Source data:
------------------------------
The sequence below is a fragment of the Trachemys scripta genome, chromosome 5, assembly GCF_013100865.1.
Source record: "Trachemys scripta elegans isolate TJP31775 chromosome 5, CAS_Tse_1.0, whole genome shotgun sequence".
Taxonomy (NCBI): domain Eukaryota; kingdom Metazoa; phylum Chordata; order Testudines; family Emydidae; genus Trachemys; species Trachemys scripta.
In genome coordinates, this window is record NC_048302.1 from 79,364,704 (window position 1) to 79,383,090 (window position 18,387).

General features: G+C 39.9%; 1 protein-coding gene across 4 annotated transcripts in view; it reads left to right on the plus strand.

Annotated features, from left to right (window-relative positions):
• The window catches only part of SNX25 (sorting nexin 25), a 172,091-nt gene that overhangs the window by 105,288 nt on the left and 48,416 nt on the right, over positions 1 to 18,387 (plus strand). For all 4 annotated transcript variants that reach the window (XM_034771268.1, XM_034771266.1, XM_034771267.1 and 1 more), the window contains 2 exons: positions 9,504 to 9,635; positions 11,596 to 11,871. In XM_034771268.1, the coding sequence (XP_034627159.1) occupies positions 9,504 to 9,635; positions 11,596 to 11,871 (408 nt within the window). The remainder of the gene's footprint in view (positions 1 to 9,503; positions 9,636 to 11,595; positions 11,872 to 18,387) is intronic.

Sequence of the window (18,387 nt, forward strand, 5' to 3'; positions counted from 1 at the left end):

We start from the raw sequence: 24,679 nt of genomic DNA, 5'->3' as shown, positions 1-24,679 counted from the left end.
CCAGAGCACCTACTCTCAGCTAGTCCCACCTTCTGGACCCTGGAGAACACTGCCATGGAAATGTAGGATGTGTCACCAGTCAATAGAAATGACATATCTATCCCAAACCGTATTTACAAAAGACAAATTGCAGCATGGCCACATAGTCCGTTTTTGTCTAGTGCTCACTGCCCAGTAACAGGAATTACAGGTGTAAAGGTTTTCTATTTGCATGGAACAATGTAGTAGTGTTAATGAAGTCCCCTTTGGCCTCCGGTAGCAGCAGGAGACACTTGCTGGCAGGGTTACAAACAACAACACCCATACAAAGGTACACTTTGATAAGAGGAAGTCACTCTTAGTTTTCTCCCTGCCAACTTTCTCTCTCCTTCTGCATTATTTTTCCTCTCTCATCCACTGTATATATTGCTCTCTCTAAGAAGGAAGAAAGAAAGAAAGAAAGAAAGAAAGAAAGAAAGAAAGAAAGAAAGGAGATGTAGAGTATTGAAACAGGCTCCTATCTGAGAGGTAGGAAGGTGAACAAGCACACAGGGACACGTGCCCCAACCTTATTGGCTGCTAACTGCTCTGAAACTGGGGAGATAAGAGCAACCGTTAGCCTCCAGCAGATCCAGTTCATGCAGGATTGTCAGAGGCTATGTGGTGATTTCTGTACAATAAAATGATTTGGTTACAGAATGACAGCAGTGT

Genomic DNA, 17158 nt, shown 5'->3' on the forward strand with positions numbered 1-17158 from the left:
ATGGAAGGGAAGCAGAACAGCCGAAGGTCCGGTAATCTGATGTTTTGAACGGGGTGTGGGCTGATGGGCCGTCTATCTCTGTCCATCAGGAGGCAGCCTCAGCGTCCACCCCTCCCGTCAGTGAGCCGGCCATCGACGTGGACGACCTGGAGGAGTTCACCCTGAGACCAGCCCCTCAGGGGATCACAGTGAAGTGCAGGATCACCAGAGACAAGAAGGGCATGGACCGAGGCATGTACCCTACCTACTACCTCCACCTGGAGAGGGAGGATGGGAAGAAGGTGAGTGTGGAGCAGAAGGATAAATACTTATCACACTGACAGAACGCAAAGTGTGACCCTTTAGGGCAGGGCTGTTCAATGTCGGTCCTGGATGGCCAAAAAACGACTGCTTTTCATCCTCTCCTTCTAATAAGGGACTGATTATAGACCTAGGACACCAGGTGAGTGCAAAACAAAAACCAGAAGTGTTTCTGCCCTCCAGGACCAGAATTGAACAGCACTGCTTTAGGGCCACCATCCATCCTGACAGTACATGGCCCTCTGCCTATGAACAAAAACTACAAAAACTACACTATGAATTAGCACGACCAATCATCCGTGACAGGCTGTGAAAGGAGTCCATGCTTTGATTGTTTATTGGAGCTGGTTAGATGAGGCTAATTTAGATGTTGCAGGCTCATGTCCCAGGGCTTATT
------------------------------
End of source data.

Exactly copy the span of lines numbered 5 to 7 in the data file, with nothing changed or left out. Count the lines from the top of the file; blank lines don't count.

General features: G+C 39.9%; 1 protein-coding gene across 4 annotated transcripts in view; it reads left to right on the plus strand.

Annotated features, from left to right (window-relative positions):
• The window catches only part of SNX25 (sorting nexin 25), a 172,091-nt gene that overhangs the window by 105,288 nt on the left and 48,416 nt on the right, over positions 1 to 18,387 (plus strand). For all 4 annotated transcript variants that reach the window (XM_034771268.1, XM_034771266.1, XM_034771267.1 and 1 more), the window contains 2 exons: positions 9,504 to 9,635; positions 11,596 to 11,871. In XM_034771268.1, the coding sequence (XP_034627159.1) occupies positions 9,504 to 9,635; positions 11,596 to 11,871 (408 nt within the window). The remainder of the gene's footprint in view (positions 1 to 9,503; positions 9,636 to 11,595; positions 11,872 to 18,387) is intronic.